Jupiter, not far from the moon, was the first to fade from view, then Venus disappeared as the pink light of pre-dawn filled the sky while Koko and I were out walking this morning.
Waialeale was cloud-cloaked, which allowed her to soak up the purples, reds and oranges cast by the rising sun, and I caught the fragrances of mock orange, spider lilies, angel’s trumpets and plumeria at various points along our route.
I’m going to miss this road, and all the people who wave as they pass, and Farmer Jerry, even though I haven’t seen him in a while because this time of year I’m out way earlier than he is, and my neighbor Andy, who today was walking slowly, and not wanting to laugh, because he likely cracked a rib while paddling yesterday.
But things inevitably change — except when it comes to Wainiha subdivision landowners, who remain reluctant to dig too deeply on their lots for fear of finding burials.
It seems that at least some members of the county Planning Commission have been sensitized to the presence of burials in that subdivision following the outcry over construction of Joseph Brescia’s house atop some 30 burials there. So when a proposal to build a house just two lots down from Brescia’s came before the panel this week, it caused a bit of uneasiness.
As The Garden Island reported:
Commission Chair Jimmy Nishida, Commissioners Hartwell Blake and [Herman] Texeira all expressed a level of discomfort about approving the construction of a house in an area where there might be human remains, though [county planner Dale] Cua’s report on the review was received and approved unanimously.
According to the notes of a person who attended the meeting, Nishida also asked: “Do we have the latitude that we don't want a building over the bones? We are uncomfortable allowing the building over the bones.”
The proposal also sparked discussion over just how deep the contractor should dig during excavation for the foundation. Archaeologist David Shideler, who was hired by the “homeowner,” Gan Eden LLC, a consortium of investors, said excavation would be done to a depth of three feet in preparation for the house’s concrete footings.
Shideler, county planners and state archaeologist Nancy McMahon advocate shallow digging in order to avoid disturbing burials. Their stance is based on two questionable premises: ignorance is bliss, and building a house atop burials —known or unknown — doesn’t constitute a disturbance.
But given the likelihood that burials do exist in the area, some residents said a more thorough review, and deeper digging, should be done to find out what’s there before the house goes up. As Caren Diamond testified:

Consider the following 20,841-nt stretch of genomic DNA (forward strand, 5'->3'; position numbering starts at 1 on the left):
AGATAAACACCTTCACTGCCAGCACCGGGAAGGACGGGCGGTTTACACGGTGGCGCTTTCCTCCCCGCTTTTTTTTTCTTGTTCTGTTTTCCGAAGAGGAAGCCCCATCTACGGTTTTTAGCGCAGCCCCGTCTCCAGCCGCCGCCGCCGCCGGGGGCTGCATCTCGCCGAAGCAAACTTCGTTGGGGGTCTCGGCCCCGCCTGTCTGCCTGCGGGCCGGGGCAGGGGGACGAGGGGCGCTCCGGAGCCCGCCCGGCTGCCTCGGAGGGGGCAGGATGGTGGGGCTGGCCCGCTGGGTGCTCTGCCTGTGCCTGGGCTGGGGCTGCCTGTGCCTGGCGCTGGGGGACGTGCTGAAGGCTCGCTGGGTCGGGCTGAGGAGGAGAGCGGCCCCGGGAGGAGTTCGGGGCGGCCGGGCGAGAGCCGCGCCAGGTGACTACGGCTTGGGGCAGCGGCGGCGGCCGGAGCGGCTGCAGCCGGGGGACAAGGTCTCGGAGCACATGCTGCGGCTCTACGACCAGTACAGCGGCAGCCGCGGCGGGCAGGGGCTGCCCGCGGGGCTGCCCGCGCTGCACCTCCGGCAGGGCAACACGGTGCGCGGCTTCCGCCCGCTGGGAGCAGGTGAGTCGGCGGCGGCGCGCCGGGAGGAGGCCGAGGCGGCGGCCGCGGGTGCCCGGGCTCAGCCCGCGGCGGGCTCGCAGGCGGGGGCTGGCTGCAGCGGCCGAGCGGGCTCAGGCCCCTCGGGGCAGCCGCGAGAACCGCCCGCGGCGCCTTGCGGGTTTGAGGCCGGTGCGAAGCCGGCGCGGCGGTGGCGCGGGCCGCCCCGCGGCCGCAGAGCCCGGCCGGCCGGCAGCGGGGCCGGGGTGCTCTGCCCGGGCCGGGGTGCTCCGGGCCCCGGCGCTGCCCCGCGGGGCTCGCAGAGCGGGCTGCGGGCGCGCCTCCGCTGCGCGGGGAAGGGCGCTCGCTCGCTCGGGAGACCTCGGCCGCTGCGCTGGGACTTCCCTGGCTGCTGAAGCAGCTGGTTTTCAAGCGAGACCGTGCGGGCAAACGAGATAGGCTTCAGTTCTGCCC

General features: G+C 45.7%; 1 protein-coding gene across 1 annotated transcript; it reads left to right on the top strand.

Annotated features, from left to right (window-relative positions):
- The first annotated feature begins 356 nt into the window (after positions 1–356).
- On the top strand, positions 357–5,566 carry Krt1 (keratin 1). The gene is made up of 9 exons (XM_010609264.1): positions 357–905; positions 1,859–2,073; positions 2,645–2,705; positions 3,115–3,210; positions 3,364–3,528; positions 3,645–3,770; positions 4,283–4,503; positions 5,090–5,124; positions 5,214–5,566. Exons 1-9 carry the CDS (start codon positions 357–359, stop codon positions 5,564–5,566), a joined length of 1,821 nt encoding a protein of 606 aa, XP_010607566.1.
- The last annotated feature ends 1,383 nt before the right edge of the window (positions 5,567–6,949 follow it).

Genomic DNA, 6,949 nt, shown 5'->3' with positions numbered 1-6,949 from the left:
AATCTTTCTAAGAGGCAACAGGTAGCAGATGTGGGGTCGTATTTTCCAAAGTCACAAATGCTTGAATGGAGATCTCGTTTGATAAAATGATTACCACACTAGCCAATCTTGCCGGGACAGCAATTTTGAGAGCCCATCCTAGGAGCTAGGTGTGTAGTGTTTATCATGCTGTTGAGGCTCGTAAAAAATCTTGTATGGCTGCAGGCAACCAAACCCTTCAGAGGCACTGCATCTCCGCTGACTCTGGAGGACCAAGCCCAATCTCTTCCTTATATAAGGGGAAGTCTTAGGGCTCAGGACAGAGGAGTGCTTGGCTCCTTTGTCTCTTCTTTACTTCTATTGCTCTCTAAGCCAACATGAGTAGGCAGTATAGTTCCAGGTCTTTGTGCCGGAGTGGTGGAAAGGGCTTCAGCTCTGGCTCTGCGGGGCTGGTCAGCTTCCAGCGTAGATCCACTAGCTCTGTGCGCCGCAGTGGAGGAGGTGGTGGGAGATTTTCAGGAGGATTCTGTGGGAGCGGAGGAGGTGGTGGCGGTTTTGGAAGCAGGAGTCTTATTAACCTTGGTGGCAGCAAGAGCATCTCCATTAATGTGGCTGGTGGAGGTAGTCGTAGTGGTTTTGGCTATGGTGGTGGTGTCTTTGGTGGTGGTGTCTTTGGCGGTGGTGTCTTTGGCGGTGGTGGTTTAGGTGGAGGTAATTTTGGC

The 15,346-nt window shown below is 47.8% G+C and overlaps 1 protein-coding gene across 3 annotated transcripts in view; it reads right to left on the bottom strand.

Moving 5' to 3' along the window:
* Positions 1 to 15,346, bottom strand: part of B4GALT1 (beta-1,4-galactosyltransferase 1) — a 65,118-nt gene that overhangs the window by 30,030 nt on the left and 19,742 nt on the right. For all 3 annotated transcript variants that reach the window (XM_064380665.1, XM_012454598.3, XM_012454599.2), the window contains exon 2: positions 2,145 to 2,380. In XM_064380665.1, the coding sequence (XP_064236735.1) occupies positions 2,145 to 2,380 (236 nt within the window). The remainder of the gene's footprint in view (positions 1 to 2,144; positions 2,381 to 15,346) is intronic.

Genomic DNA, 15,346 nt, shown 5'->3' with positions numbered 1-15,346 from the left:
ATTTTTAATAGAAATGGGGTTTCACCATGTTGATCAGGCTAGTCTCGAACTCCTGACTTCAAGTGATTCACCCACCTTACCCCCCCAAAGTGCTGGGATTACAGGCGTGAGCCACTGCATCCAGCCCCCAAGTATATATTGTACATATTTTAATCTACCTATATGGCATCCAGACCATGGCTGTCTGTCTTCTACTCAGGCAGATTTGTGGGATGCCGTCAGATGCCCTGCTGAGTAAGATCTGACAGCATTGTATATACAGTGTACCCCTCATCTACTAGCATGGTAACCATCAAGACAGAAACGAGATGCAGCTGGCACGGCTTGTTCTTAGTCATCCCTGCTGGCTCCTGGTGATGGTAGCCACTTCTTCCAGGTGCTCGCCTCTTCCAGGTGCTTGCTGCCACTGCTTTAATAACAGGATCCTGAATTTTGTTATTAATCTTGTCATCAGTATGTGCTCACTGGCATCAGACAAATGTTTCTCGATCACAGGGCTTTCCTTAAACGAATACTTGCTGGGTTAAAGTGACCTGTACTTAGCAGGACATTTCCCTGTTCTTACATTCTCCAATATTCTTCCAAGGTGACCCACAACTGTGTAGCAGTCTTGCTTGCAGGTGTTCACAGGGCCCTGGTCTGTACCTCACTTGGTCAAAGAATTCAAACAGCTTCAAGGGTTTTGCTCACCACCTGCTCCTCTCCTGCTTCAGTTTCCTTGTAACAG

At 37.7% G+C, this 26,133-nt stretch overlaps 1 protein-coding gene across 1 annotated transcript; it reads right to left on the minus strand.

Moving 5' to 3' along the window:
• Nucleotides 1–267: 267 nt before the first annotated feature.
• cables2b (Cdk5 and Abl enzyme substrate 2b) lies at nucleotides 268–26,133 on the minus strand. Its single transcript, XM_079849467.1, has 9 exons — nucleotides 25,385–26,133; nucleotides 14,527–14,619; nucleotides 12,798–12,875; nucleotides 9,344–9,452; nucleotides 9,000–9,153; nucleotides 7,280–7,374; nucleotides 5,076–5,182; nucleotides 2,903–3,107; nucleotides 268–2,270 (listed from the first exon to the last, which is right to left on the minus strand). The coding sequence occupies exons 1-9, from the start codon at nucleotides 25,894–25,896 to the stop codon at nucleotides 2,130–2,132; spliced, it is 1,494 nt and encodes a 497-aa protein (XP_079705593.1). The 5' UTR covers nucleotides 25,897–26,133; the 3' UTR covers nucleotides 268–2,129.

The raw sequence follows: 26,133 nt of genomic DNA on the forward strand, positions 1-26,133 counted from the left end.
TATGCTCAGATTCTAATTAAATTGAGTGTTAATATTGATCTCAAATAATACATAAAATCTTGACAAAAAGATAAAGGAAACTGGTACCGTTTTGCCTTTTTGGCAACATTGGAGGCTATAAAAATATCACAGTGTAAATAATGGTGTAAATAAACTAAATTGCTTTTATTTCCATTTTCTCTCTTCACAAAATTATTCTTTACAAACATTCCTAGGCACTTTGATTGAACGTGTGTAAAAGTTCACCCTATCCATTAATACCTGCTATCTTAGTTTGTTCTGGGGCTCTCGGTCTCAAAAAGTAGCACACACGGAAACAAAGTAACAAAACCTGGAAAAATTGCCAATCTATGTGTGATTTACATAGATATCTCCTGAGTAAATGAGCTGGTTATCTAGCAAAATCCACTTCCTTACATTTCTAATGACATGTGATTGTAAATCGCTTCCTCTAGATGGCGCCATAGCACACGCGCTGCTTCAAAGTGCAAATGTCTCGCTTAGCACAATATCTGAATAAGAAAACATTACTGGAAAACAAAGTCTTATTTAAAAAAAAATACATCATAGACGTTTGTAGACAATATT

Wainiha subdivision is known to have significant archaeological findings including many ancient burials. In order to avoid unnecessary adverse effects on burials we recommend that there be a full archaeological inventory done on all sections of the lot where the ground will be disturbed, including the landscape plan.
Since the Brescia debacle, it has been the strategy of other landowners in the area to dig as shallowly as possible, and avoid full archaeological inventories, to keep from finding burials that could prompt construction delays. When burials are identified during a survey, the project must go before the Kauai-Niihau Island Burial Council, which makes a recommendation to the State Historic Preservation Division (SHPD) on whether the iwi should be preserved in place or moved.
But if burials are found during construction, they’re considered inadvertent discoveries, and so are handled administratively by SHPD, without any Burial Council review or consultation.
According to The Garden Island:
Commissioner Herman Texeira asked if they could dig deeper than that to see if any human remains are present, and Shideler said proper state protocol is to dig only as deep as is necessary to facilitate construction, and only at the places necessary for said construction.
County Planning Director Ian Costa also said that “We don't require the landowner to dig up the whole lot."
But as Alan Murakami, staff attorney for the Native Hawaiian Legal Corp. (NHLC), noted in an email in which he cited HAR sec. 13-300-31(b)(2):
As this rule envisions, you survey, identify possible burial sites, treat them as "previously identified" before the burial council when appropriate excavations confirm the presence of actual iwi kupuna. You don't avoid trying to find out, as Schiedler and McMahon would allow, under the guise of minimizing disturbance. That is a faux minimization; the harm is building on top of the burial, even when you don't confirm that they are there.
…digging shallow knowing that burials are likely to be present below violates the requirement that the SHPD provide the burial council with all information on a burial site, actual or possible. That's when you get all those distortions that arose during the Brescia case.
As one planning department observer noted: “This is a recurring theme, no look, no see.”
Meanwhile, NHLC has filed a motion to enforce the prior order issued by Judge Kathleen Watanabe on the Brescia project and is again asking her to halt construction at least until the Burial Council finishes its consultation and the state approves a Burial Treatment Plan for the project. That hearing is set for July 21.